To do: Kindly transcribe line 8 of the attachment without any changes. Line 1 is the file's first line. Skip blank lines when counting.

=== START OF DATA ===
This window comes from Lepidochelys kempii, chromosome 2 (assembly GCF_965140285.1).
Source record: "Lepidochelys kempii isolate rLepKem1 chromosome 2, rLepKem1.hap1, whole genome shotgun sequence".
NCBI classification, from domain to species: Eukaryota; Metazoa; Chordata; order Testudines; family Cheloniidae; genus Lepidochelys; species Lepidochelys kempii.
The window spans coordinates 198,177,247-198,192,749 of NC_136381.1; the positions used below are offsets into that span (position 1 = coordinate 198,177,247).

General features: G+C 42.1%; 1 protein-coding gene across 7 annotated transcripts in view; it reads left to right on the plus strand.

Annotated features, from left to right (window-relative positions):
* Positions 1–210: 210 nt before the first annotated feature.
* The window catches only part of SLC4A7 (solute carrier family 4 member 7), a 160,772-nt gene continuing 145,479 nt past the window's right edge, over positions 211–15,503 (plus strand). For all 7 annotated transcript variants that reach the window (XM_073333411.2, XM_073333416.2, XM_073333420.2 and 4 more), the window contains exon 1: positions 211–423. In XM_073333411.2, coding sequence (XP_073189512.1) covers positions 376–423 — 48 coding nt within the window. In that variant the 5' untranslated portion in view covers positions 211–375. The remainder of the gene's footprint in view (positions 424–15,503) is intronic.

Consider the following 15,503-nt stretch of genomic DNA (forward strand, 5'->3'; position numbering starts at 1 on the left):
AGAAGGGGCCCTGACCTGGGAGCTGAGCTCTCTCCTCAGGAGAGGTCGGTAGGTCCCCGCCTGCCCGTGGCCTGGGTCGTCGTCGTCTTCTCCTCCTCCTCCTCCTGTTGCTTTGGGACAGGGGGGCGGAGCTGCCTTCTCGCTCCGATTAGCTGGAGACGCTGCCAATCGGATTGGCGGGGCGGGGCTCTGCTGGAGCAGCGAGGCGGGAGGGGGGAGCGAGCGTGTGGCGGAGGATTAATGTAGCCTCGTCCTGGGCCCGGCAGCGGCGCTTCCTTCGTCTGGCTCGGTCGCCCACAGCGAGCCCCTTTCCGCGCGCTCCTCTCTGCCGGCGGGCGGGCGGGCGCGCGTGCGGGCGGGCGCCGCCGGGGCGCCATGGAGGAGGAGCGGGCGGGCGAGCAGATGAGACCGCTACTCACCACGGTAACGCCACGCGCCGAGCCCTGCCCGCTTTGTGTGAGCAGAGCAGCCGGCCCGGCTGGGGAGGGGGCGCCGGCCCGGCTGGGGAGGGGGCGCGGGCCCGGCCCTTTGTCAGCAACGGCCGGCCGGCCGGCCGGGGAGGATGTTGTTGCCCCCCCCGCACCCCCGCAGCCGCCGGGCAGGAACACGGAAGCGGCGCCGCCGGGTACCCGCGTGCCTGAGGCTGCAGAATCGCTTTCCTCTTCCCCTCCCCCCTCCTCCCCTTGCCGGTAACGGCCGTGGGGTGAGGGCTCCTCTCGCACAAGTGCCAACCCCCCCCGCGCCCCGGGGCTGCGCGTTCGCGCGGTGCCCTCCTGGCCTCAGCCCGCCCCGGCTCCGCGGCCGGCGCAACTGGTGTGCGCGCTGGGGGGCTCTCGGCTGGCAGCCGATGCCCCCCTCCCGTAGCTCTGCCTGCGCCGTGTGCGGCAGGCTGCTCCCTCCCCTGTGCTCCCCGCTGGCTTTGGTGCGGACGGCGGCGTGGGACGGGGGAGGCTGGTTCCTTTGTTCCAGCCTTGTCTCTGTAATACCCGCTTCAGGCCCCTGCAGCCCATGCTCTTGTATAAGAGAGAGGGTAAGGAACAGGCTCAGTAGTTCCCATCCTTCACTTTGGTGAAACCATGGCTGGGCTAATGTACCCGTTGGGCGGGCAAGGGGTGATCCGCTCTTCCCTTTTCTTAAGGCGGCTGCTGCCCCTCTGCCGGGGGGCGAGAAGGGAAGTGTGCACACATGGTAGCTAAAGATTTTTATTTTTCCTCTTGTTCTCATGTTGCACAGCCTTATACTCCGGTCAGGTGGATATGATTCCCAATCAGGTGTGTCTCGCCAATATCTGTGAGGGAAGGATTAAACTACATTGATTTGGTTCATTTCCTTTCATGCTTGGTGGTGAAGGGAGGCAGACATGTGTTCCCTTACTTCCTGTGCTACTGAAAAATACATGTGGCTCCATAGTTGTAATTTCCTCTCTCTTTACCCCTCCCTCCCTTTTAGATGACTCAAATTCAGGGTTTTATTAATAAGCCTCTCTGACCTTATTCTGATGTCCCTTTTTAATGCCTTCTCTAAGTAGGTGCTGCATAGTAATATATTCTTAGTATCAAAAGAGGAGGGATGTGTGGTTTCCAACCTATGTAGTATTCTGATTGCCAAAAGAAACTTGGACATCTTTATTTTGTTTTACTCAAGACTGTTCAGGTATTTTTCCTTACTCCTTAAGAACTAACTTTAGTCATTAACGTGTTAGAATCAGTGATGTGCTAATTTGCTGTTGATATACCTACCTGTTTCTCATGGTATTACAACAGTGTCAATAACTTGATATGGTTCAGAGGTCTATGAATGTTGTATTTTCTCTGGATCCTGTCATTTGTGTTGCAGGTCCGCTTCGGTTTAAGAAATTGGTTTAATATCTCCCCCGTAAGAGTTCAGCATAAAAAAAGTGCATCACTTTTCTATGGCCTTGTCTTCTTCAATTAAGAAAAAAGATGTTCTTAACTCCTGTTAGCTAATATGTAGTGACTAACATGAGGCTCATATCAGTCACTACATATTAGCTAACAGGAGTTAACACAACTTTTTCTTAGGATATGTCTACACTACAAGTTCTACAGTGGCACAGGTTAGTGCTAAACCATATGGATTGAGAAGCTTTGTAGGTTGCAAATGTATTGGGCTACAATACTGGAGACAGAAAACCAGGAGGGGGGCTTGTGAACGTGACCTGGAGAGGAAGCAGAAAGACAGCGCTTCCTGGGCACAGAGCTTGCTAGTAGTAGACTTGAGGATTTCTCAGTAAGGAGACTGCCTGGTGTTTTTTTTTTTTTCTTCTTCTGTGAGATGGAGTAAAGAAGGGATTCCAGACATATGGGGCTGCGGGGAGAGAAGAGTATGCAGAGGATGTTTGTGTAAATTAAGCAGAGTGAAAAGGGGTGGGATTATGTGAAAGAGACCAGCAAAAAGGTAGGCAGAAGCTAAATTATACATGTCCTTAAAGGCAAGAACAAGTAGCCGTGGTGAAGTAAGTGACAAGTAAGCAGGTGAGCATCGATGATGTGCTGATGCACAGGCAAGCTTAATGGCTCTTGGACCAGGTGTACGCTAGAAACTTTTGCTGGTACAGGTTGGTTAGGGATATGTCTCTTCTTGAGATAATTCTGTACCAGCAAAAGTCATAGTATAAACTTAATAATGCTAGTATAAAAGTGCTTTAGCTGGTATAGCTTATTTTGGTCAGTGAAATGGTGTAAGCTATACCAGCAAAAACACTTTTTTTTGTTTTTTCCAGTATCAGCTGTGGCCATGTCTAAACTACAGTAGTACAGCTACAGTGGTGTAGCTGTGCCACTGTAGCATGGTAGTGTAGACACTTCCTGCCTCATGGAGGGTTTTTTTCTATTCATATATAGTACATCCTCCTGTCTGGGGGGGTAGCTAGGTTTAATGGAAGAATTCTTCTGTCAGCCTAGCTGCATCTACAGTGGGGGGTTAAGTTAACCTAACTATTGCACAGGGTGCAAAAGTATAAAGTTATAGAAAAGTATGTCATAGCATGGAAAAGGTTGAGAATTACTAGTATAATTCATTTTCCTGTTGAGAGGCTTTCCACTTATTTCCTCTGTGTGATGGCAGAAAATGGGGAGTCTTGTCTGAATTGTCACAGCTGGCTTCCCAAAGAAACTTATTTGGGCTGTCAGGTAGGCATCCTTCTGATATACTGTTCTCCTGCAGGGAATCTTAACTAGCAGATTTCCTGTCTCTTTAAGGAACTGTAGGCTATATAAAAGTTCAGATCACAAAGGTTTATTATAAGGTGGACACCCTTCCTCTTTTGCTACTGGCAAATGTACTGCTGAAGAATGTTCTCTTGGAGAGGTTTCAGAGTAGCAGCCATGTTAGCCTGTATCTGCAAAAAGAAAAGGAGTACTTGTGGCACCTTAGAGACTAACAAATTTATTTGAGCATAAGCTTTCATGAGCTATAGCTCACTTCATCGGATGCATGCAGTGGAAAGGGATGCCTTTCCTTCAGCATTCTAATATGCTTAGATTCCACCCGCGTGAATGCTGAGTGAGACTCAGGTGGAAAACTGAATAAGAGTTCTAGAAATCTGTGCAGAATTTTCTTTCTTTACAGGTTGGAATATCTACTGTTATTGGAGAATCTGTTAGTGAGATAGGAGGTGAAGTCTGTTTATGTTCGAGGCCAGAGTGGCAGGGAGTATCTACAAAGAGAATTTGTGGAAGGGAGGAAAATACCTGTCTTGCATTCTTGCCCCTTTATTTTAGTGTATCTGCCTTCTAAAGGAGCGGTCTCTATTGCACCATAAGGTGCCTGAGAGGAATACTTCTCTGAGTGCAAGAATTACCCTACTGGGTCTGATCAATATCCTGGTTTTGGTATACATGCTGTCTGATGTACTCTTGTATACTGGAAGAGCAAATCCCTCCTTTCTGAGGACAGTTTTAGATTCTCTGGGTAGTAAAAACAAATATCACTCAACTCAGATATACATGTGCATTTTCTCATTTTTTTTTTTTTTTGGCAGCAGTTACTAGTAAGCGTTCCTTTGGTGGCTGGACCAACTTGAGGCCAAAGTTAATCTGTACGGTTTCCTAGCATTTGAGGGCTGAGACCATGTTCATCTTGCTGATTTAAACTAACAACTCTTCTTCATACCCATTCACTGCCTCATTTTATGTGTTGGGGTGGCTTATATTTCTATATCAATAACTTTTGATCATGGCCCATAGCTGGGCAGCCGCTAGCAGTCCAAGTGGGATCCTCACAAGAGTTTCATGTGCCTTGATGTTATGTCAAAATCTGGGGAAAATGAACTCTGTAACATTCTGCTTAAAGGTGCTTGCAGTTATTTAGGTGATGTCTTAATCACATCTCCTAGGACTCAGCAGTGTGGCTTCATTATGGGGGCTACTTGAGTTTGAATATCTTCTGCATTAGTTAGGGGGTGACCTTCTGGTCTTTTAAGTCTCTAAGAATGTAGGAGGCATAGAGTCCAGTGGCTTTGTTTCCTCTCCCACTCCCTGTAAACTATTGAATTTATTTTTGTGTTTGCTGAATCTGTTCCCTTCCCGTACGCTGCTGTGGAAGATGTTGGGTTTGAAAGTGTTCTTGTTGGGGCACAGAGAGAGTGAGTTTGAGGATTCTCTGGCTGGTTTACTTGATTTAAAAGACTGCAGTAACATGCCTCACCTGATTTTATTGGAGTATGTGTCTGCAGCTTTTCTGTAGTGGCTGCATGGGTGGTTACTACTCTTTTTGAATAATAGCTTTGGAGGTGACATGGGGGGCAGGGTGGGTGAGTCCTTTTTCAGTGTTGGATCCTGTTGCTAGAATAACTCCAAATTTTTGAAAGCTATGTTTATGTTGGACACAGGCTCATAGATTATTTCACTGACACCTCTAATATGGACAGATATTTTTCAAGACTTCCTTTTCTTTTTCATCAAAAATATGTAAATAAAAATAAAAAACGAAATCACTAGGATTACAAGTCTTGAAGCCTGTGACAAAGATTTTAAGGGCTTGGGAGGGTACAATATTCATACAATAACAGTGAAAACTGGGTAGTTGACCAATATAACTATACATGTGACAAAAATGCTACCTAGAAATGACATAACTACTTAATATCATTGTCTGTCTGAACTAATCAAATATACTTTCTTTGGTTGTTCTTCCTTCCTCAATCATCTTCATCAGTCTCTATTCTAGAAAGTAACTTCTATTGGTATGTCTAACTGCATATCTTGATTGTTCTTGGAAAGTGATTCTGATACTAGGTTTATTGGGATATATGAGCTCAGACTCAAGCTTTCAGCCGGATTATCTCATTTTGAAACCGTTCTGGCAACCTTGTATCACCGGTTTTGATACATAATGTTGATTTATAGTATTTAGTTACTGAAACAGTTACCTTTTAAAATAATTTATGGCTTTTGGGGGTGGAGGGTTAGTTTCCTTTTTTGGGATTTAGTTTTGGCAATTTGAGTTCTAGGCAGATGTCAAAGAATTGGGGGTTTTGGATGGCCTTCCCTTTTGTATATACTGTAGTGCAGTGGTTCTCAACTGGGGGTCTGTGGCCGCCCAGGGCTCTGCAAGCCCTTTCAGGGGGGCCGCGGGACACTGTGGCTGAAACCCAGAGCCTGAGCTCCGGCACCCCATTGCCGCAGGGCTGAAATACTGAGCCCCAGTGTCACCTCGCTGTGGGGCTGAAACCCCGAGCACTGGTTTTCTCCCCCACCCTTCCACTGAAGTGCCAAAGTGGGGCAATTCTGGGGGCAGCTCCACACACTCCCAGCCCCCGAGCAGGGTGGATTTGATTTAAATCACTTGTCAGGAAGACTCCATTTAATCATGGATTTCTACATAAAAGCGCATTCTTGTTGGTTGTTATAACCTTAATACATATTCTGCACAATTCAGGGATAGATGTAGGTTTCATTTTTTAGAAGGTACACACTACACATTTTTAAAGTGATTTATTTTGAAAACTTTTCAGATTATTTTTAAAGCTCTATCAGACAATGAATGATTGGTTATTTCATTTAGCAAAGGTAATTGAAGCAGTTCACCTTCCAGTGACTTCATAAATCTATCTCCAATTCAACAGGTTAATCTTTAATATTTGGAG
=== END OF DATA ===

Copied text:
* The window catches only part of SLC4A7 (solute carrier family 4 member 7), a 160,772-nt gene continuing 145,479 nt past the window's right edge, over positions 211–15,503 (plus strand). For all 7 annotated transcript variants that reach the window (XM_073333411.2, XM_073333416.2, XM_073333420.2 and 4 more), the window contains exon 1: positions 211–423. In XM_073333411.2, coding sequence (XP_073189512.1) covers positions 376–423 — 48 coding nt within the window. In that variant the 5' untranslated portion in view covers positions 211–375. The remainder of the gene's footprint in view (positions 424–15,503) is intronic.